Posts Tagged ‘Facebook’
How’s this for community-building and UGC? Women’s Health has put together a gallery of their editors’ worst back-to-school fashion photos on their Facebook page. (I believe you have to be logged in to see the page.) It’s super cute, super friendly and reaches out to readers – who have reached back, posting some of their own fashion faux pas.
This is what social media is for – not just for sending out links. Connect with readers on a personal level and they’ll become your most loyal supporters.
What are some other magazines you’ve found doing great (read: appropriate) things on Facebook?
I never used to be a fan of Facebook groups or fan pages, at least not for any useful purpose—they were so buried in the interface and there was no way to interact with members (and remind them of your presence) except by sending them messages, which in my opinion is far too in-your-face to do more than once a month or so without annoying people. But Facebook has made some recent changes that make fan pages more like personal pages. Most notably, your magazine page can now make status updates, and those updates will show up in your fans’ news feed.
A great example of a magazine making use of this is (of course) Wired:
They have 14,913 fans as of now (maybe we can push them to 15,000), and every time they make a status update it gets tons of comments from these fans, who instantly see them in their news feeds. Facebook has (finally!) become a place to actually interact with your brands’ fans and give them updates as part of their regular stream of events.
Is your magazine using Facebook successfully? Share your tips.
Twitter is a utility that allows you to send and receive short messages through a list of “followers” (you can “follow” people and they can follow you) – sort of like Facebook’s status updates. It’s often called “microblogging” – a type of blogging, but much less wordy, as posts are limited to 140 characters. There’s debate over whether Twitter has become mainstream – here’s an article from TechCrunch (April 29) about Twitter’s actual numbers, and an article from compete.com (May 15) about Twitter’s traffic. (According to Ivor Tossell at the Globe, the real proof that Twitter is mainstream is that Stephen Harper is now doing it.) And if you’re interested in getting started, check out this DoshDosh article on using Twitter for marketing purposes.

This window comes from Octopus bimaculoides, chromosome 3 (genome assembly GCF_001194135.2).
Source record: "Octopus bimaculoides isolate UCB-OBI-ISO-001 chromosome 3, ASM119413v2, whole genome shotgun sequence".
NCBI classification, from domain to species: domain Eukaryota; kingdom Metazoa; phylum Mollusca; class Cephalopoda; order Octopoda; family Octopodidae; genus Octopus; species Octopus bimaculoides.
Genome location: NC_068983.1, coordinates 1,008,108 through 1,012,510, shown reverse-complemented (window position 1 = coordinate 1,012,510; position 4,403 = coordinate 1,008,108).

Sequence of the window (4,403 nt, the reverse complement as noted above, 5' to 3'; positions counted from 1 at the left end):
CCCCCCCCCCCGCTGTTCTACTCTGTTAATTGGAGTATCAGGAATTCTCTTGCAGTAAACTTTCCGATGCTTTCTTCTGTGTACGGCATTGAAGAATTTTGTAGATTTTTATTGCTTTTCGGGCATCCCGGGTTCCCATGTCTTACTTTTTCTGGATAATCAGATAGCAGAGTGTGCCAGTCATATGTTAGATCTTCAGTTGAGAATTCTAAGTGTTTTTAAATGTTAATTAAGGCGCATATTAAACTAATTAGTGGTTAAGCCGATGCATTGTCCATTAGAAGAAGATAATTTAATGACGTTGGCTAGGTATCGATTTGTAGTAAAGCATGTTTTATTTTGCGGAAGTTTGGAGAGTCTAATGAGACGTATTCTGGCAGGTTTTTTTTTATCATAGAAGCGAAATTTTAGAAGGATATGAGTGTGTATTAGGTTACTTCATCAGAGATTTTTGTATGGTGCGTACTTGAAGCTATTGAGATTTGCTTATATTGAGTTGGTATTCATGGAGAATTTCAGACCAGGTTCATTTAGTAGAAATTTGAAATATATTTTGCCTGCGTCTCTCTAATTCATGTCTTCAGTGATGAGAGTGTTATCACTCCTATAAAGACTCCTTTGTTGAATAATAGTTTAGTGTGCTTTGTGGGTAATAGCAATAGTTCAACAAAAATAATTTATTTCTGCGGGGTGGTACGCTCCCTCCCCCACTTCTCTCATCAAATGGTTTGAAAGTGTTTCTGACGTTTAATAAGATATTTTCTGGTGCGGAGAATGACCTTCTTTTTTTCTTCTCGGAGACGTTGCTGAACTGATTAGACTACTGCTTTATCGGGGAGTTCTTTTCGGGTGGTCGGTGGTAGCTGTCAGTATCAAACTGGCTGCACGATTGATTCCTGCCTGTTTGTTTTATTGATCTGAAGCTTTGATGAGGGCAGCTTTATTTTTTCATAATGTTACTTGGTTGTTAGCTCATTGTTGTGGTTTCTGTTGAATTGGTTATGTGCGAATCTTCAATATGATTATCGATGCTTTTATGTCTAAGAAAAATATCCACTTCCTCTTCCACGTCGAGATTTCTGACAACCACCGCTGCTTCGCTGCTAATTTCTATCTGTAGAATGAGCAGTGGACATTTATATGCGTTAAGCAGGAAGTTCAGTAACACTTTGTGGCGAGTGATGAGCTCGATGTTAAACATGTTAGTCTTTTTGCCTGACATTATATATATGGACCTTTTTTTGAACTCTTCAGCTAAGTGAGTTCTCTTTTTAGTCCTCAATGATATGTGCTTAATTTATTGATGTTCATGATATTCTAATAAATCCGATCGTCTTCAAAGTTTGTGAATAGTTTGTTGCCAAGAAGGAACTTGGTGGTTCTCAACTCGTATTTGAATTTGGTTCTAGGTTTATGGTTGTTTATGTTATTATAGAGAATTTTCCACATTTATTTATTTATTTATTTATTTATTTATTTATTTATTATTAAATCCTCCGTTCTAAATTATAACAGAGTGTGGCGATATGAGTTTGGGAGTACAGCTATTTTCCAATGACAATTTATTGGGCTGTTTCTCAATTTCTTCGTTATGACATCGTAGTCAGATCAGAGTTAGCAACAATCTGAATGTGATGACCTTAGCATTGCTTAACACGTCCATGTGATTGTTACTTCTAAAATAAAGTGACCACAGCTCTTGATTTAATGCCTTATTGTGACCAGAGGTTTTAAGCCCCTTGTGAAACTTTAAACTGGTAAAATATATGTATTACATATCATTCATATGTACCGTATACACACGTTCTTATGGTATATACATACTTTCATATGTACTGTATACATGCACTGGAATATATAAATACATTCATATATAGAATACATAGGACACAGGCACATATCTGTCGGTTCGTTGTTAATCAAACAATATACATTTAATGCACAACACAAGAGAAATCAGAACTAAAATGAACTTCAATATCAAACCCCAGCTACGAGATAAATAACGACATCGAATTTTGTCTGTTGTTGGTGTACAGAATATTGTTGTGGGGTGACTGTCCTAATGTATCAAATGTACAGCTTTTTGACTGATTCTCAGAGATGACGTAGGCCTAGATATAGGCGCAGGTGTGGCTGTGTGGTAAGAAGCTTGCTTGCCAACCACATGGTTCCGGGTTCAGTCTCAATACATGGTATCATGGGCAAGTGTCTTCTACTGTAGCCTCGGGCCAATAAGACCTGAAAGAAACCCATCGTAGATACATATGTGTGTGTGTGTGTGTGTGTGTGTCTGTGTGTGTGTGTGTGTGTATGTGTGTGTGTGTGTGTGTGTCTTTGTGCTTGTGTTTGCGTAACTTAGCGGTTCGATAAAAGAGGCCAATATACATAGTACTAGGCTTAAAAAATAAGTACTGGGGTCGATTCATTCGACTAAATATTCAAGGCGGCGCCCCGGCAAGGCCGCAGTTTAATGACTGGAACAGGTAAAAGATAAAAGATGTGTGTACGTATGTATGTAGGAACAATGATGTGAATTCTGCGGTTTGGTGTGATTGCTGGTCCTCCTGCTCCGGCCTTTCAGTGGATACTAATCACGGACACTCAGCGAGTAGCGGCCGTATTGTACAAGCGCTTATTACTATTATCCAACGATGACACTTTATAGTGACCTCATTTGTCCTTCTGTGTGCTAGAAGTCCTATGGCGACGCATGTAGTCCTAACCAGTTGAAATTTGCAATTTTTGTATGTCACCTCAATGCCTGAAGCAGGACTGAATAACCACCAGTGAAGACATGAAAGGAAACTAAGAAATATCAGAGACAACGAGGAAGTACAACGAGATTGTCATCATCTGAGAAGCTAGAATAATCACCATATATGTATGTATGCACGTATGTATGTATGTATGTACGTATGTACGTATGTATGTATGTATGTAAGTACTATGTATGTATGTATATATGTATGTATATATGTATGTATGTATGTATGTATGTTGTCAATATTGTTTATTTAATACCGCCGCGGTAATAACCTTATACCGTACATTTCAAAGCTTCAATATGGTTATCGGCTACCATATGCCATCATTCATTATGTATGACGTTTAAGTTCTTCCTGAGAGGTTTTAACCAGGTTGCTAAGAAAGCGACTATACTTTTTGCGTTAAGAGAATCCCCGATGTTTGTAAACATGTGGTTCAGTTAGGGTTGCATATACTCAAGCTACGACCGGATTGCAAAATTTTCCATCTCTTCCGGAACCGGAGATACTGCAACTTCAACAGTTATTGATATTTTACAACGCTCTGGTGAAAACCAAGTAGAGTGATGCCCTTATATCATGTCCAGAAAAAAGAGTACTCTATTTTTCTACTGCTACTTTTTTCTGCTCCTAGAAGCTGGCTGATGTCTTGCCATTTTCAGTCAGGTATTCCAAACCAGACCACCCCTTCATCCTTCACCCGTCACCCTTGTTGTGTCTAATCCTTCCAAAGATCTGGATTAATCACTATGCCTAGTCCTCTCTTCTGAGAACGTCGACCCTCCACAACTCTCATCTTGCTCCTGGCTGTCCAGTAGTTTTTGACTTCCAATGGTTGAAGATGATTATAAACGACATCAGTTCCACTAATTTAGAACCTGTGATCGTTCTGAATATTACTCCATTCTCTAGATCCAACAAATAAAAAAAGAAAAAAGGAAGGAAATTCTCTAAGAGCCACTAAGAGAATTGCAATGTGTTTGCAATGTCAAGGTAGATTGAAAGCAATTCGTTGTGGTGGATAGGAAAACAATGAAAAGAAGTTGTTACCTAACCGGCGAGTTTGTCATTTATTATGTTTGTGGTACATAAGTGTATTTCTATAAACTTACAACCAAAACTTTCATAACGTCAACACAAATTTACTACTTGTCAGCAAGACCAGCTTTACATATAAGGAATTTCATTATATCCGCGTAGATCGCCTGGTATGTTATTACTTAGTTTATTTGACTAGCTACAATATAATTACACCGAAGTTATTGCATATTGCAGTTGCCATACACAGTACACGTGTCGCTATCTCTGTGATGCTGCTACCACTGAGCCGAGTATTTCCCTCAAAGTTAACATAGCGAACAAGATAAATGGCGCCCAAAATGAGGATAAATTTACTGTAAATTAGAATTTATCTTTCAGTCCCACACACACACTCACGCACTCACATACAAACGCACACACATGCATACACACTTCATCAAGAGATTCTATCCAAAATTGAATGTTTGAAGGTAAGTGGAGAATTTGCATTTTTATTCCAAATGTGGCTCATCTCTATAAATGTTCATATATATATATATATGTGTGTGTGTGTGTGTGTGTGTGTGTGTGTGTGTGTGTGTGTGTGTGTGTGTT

Call me behind the times – I tend not to be an early adopter, mostly since blocks of time playing on my laptop are few and far between – but I only just signed up for a Twitter account. I’ll let you know how it goes.
But the question here is, should your magazine/web-editor-in-official-capacity be “tweeting”? It probably depends on your audience, but it’s worth considering. Here’s an article (passed on by Corinna at Dream Job TK) about why book publishers should be using Twitter – and I think it’s relevant to any brand.
Twitter is great at driving attention. The end.
For a minimal investment of time, you can ping a heap of people. Why wouldn’t a book publisher want to do that? Truth is, most already do. Email newsletters blast-out to book readers from all over. Publishers’ feeds and podcasts do the same. Twitter is yet another great way to keep people engaged. The difference? It is two-way, but it is two-way with a twist — Twitter scales (at least on the user side it does :)).
She goes on to give some pointers to book publishers on using Twitter.
As for current users, here are some magazines I found on Twitter:
(Tell me what Canadian mags I missed in the comments.)
Do you use Twitter? Is it a fad, or here to stay?
There are new tools and new ideas springing up practically daily on the web, and it really is a full-time job (and more) to keep up with them all. But unless you’re the web editor for Wired, don’t worry about it – you really don’t need to be that cutting edge. Why? Because your readers probably aren’t, either.
What you do need to do, however, is embrace trends when they hit critical mass. The moment your not-so-up-to-date cousin/uncle/grandmother joined Facebook was a good sign your magazine should have had a presence there, too, or at least buttons on your site to help people publish links.
It should be part of your web editor’s job to be on the lookout for new tools that are approaching widespread usage – just make sure they have time in their schedule to do so.